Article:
How to Check the Stoichiometric Balance on a Wideband Meter How to Check the Stoichiometric Balance on a Wideband Meter
The wideband meter is a measuring device also known as the air fuel ratio meter. These devices have a number of different benefits, the most obvious being benefits to the environment, and to fuel efficiency. Knowing the correct amount of oxygen being pumped into the car can certainly help you to get the most from your engine. However, in order to make the correct adjustments to the car, you will first need to know that the balance and maintenance of the wideband meter is correct. In order to do this, you should check that the stoichiometric balance is at the right level before you proceed.
Step 1 - Locate the Wideband Meter
You will need to locate the wideband meter on your car. Most of these types of air fuel ratio devices are stand alone, which means that they are located in the car by themselves, and do not need any additional assistance from other parts of the car, although some may be found mounted in special housing near the side of the car. Most wideband meters have a number of LED lights, usually 10 or more. Once you have found this on your car, you can then proceed to the other parts of this guide.
Step 2 - Locate the Right Balance
Open up your car manual, and find the section which should let you know what the ideal stoichometric ratio is for your car. You may not be able to find the correct type of ratio for the car in your manual, in which case you might want to check online. Most cars are able to manage a stoichometric ratio of around 14.7 to 1, which will allow the catalytic converter to take in enough efficiency. You should use this balance as your guide when you check the balance for your system. This ratio is usually confirmed by the sensor on the equipment.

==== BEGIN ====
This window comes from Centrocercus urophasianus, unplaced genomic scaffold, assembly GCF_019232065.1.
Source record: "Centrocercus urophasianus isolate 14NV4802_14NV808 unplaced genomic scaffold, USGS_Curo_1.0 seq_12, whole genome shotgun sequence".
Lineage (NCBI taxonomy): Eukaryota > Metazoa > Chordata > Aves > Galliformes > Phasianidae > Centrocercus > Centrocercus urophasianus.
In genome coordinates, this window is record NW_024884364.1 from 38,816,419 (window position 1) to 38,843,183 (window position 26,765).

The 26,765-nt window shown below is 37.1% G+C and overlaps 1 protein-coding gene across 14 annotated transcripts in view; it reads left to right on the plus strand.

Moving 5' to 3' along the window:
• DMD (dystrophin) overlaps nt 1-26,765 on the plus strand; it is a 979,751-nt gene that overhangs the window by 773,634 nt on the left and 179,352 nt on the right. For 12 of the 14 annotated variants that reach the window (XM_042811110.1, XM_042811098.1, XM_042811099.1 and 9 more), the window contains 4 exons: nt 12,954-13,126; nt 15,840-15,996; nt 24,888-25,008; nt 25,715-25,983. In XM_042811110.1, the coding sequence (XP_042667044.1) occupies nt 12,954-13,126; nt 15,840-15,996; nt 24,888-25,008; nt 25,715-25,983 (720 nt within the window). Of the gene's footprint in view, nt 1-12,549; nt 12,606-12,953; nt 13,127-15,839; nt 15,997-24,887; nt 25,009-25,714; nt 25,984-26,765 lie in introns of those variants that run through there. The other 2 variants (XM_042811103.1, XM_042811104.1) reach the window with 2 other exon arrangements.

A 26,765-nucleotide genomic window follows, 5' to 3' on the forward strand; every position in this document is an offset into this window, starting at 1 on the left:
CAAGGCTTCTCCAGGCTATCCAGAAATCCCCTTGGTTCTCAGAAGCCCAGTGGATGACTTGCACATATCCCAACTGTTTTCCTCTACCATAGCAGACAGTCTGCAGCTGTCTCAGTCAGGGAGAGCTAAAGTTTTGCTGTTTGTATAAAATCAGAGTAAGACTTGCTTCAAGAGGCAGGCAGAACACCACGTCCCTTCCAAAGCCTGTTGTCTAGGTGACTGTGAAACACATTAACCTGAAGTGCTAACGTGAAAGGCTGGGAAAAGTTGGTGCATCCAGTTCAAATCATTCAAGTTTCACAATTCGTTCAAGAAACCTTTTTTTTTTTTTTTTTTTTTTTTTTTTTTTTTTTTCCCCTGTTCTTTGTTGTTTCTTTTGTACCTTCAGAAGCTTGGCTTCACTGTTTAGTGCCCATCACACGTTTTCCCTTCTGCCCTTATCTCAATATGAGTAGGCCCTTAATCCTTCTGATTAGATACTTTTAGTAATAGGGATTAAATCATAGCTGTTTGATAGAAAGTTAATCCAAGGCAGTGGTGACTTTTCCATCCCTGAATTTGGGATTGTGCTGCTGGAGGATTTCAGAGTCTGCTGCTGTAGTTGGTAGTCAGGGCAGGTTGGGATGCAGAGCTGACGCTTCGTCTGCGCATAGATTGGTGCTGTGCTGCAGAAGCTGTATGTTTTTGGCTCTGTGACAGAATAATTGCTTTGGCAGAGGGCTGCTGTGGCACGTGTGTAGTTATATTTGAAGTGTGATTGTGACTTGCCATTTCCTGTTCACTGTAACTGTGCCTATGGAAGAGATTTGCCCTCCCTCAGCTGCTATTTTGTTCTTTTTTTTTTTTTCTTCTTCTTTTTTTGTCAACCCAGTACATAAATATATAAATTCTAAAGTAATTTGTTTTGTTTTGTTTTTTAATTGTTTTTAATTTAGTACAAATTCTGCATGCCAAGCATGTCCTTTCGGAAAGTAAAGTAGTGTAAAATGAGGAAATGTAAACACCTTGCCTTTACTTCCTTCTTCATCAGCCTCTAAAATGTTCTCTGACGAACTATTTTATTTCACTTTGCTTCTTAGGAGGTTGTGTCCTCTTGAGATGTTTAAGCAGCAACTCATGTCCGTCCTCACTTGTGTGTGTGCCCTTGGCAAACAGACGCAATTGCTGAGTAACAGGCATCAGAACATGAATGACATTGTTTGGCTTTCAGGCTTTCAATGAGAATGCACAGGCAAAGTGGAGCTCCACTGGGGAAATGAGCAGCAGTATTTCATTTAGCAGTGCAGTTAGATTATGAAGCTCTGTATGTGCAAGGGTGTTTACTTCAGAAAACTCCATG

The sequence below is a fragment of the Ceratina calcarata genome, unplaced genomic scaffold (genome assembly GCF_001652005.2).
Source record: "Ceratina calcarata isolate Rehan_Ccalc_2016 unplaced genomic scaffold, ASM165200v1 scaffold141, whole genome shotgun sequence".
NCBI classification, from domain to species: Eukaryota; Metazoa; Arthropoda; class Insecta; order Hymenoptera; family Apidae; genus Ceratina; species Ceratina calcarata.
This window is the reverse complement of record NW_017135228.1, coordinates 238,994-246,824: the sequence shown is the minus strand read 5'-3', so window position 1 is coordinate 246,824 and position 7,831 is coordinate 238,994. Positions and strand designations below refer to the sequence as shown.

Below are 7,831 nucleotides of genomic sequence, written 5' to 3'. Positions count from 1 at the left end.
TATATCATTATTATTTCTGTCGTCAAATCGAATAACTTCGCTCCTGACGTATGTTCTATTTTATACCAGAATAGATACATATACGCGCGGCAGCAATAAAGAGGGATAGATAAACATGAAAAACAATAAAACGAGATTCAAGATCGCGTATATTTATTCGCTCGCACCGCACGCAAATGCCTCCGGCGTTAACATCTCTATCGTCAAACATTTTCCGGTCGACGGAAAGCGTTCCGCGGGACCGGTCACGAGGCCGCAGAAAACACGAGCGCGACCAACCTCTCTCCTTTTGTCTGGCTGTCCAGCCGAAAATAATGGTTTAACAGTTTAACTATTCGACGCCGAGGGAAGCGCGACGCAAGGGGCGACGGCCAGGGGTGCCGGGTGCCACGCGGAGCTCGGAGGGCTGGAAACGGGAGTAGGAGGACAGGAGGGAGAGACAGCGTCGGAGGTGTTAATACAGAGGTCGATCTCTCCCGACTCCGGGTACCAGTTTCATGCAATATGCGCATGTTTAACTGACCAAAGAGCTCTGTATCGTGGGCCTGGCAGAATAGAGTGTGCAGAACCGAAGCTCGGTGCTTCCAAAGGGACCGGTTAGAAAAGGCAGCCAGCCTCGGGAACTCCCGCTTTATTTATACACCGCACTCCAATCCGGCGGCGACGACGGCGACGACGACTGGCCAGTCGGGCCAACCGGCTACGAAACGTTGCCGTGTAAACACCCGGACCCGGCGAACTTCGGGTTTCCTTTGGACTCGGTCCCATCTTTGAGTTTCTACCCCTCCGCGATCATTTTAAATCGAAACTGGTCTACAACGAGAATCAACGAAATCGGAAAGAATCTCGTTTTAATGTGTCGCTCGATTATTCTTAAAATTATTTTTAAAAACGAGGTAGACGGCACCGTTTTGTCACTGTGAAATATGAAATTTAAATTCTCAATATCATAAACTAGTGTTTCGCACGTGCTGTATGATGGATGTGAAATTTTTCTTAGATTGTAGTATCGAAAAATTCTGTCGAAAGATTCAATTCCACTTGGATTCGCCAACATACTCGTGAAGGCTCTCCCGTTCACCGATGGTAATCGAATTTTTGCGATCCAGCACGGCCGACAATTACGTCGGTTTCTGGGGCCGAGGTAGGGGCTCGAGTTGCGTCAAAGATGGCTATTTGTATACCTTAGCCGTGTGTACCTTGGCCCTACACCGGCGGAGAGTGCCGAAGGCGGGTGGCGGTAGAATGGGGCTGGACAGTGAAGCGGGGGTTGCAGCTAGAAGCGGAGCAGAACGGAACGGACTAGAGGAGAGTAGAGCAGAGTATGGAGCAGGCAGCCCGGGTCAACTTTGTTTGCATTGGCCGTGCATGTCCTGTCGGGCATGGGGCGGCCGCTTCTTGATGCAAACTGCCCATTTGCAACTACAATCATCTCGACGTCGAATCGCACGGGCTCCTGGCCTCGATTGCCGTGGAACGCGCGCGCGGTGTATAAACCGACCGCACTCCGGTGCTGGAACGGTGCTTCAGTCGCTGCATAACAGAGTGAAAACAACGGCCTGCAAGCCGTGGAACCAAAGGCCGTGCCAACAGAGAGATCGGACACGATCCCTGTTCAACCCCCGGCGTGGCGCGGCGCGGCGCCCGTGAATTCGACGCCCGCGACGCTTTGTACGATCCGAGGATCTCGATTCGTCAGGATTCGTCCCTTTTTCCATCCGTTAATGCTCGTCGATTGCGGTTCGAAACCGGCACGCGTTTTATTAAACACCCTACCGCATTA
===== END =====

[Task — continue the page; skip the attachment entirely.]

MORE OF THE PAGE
Step 3 - Locate the Sensor
Using your screwdriver, remove the oxygen sensor from the wideband meter, and check it for signs of damage. If you can find nothing which indicates that the sensor is damaged, then you should be able to replace it into the wideband meter, and use this as the basis of your ratio details. Examine the sensor, and see what ratio it reads when you have been running the car for a few minutes. Give the car enough time to warm up reasonably, as this will be necessary before you can consider the results to be accurate.
Step 4 - Use Another Sensor
If you don't want to remove the oxygen sensor from your meter, then you can purchase another, and use this to calculate the amount of oxygen versus fuel which is entering your car. Using these 2 amounts, you can then work out if you meat the ratio requirements noted above. If your car is not taking in enough fuel, then you should consider reducing the amount of oxygen which the wideband meter introduces into the engine.